The Delaware Chancery Court recently issued a decision severely limiting KFC Corp.’s right to control brand marketing in a case that offers several important lessons about managing franchisee relations. The case involved a suit brought against the international fried chicken franchisor by a special purpose entity formed to develop and manage the chain’s domestic advertising. The suit centered on the scope of the NCAC’s authority to control brand advertising.
On February 16, 2011, Armstrong Teasdale and the accounting firm Fair, Anderson & Langerman co-hosted a dinner with the Nevada Development Authority for franchisors attending the International Franchise Association’s 51st annual convention in Las Vegas. The theme of the dinner, which was held at the world-famous RM Seafood restaurant, was why Las Vegas is “the best business climate in the U.S.”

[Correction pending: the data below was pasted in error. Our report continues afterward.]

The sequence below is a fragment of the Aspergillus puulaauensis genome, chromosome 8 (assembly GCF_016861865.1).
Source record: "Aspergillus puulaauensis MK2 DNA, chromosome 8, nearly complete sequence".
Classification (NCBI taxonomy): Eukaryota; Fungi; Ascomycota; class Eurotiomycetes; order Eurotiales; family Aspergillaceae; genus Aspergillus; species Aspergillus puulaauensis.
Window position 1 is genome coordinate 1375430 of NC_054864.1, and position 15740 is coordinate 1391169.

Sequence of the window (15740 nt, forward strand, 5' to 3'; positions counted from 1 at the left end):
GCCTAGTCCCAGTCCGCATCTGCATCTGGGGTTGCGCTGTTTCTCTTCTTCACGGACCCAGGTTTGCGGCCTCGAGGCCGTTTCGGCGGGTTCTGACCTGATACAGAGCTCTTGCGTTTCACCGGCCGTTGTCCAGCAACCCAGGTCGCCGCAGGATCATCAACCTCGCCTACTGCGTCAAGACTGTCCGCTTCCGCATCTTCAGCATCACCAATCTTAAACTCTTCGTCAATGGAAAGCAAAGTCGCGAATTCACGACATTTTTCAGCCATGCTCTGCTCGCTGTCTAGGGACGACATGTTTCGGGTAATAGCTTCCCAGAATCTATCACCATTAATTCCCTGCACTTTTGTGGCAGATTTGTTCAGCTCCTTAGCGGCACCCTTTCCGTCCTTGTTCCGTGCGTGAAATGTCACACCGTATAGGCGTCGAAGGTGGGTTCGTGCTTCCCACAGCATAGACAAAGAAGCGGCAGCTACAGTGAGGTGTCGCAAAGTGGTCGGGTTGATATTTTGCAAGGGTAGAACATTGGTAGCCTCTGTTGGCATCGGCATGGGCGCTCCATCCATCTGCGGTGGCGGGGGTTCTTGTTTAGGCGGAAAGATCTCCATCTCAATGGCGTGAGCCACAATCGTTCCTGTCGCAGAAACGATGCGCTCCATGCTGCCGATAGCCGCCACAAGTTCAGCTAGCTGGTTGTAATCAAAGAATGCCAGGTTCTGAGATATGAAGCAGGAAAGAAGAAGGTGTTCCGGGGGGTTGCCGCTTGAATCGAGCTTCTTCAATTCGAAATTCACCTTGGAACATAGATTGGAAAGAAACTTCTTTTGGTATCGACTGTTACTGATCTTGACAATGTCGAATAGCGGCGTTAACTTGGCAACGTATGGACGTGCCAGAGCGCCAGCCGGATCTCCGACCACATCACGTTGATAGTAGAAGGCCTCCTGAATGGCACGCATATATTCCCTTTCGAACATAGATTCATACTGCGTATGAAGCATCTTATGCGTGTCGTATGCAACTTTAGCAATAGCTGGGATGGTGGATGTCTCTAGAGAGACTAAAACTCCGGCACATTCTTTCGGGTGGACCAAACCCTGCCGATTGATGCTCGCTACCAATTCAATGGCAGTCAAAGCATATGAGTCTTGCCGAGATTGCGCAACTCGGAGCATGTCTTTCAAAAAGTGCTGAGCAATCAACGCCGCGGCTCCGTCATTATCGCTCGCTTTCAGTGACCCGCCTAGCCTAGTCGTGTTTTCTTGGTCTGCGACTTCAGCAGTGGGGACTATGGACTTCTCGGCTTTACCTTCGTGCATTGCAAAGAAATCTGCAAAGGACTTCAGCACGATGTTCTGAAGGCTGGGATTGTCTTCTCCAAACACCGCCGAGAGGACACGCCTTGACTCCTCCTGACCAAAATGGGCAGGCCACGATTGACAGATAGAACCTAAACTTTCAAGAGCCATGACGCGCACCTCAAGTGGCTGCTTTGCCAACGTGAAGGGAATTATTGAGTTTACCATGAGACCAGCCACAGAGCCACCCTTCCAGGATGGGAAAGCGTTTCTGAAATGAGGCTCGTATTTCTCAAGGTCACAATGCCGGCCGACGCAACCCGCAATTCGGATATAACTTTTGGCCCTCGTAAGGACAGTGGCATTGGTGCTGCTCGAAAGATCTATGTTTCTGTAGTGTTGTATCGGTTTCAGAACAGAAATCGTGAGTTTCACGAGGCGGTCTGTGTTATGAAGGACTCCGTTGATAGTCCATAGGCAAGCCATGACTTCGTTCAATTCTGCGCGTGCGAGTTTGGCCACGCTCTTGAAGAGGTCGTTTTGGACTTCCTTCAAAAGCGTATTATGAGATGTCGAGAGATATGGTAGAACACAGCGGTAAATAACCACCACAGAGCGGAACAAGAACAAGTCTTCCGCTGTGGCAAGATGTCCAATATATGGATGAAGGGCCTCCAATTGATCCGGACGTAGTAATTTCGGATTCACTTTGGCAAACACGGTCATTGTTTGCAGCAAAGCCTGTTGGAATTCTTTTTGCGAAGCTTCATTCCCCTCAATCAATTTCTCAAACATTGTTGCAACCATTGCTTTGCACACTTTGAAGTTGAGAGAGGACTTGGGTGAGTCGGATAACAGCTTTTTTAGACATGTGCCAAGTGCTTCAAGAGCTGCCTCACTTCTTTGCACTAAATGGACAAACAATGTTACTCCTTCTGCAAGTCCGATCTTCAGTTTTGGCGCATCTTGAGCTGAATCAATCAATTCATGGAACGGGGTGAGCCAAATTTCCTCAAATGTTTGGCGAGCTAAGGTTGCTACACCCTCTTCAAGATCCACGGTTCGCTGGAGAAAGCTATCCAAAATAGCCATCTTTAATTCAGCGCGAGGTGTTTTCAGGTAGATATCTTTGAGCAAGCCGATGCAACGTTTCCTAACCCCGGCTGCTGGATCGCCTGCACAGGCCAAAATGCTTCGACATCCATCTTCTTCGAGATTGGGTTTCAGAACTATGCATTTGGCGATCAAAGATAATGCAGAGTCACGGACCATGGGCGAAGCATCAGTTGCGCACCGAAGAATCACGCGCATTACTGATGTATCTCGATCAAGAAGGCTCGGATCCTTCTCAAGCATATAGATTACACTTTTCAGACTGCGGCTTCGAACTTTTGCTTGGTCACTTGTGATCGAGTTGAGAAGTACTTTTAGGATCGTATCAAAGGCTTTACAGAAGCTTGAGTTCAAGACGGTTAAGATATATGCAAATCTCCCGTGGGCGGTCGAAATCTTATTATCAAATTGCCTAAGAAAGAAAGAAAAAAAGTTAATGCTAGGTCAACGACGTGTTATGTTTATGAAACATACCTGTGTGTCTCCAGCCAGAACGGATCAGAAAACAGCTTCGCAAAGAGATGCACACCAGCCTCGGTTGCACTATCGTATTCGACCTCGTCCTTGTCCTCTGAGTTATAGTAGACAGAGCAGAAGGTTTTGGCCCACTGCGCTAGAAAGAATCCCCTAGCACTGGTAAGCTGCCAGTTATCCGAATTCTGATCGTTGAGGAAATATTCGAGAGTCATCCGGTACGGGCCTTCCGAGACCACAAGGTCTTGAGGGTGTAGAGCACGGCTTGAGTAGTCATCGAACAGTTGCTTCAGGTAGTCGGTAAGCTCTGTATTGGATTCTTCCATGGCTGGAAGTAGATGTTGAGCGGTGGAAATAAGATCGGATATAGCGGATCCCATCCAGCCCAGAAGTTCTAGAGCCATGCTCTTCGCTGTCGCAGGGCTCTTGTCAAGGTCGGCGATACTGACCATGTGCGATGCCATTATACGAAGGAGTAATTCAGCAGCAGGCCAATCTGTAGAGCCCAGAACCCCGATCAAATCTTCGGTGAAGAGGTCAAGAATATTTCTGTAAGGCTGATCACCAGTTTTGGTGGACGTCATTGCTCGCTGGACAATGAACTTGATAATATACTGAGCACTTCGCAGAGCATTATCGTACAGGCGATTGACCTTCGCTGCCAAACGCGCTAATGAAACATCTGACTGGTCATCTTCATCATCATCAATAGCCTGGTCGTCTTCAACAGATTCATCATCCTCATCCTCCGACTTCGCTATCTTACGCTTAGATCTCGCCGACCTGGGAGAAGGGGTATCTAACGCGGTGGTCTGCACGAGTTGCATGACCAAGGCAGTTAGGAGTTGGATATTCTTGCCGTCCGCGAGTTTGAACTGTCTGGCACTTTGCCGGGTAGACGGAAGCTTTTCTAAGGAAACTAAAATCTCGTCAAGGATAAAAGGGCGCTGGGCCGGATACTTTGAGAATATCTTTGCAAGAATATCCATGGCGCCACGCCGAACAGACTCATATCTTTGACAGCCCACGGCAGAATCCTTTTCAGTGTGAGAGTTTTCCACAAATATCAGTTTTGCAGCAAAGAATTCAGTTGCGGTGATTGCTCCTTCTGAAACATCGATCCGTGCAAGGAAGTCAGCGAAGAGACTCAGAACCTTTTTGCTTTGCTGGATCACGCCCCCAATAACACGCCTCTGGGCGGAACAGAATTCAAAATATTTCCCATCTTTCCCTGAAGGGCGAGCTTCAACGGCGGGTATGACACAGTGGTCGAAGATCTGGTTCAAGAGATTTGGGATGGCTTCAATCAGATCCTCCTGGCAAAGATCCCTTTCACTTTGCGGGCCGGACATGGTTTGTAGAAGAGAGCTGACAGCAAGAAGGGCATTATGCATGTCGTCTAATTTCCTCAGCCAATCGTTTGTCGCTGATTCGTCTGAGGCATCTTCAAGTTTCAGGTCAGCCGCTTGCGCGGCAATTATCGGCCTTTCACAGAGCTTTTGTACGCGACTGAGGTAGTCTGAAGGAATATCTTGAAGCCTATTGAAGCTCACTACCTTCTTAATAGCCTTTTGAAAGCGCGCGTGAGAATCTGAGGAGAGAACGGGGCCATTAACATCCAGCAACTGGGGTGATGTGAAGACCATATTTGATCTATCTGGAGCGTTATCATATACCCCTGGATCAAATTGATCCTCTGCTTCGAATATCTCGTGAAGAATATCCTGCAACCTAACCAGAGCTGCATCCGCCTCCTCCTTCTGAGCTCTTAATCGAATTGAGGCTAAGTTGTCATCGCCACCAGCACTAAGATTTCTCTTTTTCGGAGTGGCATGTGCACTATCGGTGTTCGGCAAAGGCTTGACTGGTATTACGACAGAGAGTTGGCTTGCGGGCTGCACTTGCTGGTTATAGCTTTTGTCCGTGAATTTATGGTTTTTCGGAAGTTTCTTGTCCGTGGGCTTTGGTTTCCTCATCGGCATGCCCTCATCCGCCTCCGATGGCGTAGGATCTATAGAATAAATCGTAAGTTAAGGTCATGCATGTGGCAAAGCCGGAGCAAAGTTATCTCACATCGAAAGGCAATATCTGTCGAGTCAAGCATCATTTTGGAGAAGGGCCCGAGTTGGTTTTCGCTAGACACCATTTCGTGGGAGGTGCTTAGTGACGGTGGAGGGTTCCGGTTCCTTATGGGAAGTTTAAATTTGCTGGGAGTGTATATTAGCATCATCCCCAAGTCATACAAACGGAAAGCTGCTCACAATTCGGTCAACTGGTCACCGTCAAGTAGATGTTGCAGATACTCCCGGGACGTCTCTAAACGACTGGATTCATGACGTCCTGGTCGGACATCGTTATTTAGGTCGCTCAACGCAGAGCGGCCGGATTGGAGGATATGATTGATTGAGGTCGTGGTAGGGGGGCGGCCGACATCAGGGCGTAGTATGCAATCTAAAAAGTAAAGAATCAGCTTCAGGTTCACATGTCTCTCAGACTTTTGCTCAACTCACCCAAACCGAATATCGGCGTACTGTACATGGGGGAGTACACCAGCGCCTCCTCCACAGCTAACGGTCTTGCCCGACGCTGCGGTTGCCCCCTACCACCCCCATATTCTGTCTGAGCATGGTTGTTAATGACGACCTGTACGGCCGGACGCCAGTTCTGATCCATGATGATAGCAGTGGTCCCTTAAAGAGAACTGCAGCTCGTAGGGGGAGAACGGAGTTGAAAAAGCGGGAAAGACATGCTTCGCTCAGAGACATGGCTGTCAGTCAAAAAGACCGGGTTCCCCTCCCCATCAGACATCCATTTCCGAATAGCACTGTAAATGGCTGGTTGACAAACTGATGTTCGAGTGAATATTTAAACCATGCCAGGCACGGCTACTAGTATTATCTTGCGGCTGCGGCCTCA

Today’s edition of the Wall Street Journal has a short, but interesting, articleon a handful of the key lawsuits between franchisors and franchisees that made waves in the franchising community during 2010. Two of the cases mentioned have been discussed previously on this blog: Awuah v. Coverall, and Burger King National Franchisee Association v. Burger King. The article provides a good, if brief, summary of the decisions and their potential ramifications on the franchise industry as a whole.
The International Franchise Association’s 51st annual convention kicks off this Sunday, February 13, 2011 in my home city of Las Vegas. Let me know if you will be attending the convention. Perhaps we can arrange a time to meet in person, and I can thank you for following “Forward Franchising!”